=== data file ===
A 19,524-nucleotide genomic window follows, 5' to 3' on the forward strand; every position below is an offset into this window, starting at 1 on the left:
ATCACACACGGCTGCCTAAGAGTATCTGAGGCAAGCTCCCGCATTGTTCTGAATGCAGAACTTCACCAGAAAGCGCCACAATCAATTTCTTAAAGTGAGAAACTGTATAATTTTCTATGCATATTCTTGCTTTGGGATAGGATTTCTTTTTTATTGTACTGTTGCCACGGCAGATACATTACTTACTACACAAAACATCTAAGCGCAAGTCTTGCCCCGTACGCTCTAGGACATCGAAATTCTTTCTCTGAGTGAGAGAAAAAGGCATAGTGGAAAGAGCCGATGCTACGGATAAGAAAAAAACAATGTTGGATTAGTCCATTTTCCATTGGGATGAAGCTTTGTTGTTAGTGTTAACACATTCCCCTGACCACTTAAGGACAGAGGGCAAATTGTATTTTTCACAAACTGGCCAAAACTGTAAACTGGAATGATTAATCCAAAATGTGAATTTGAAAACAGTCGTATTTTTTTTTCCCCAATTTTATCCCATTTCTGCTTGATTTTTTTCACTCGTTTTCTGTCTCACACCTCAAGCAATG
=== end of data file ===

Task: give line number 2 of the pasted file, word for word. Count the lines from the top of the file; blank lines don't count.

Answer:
ATCACACACGGCTGCCTAAGAGTATCTGAGGCAAGCTCCCGCATTGTTCTGAATGCAGAACTTCACCAGAAAGCGCCACAATCAATTTCTTAAAGTGAGAAACTGTATAATTTTCTATGCATATTCTTGCTTTGGGATAGGATTTCTTTTTTATTGTACTGTTGCCACGGCAGATACATTACTTACTACACAAAACATCTAAGCGCAAGTCTTGCCCCGTACGCTCTAGGACATCGAAATTCTTTCTCTGAGTGAGAGAAAAAGGCATAGTGGAAAGAGCCGATGCTACGGATAAGAAAAAAACAATGTTGGATTAGTCCATTTTCCATTGGGATGAAGCTTTGTTGTTAGTGTTAACACATTCCCCTGACCACTTAAGGACAGAGGGCAAATTGTATTTTTCACAAACTGGCCAAAACTGTAAACTGGAATGATTAATCCAAAATGTGAATTTGAAAACAGTCGTATTTTTTTTTCCCCAATTTTATCCCATTTCTGCTTGATTTTTTTCACTCGTTTTCTGTCTCACACCTCAAGCAATG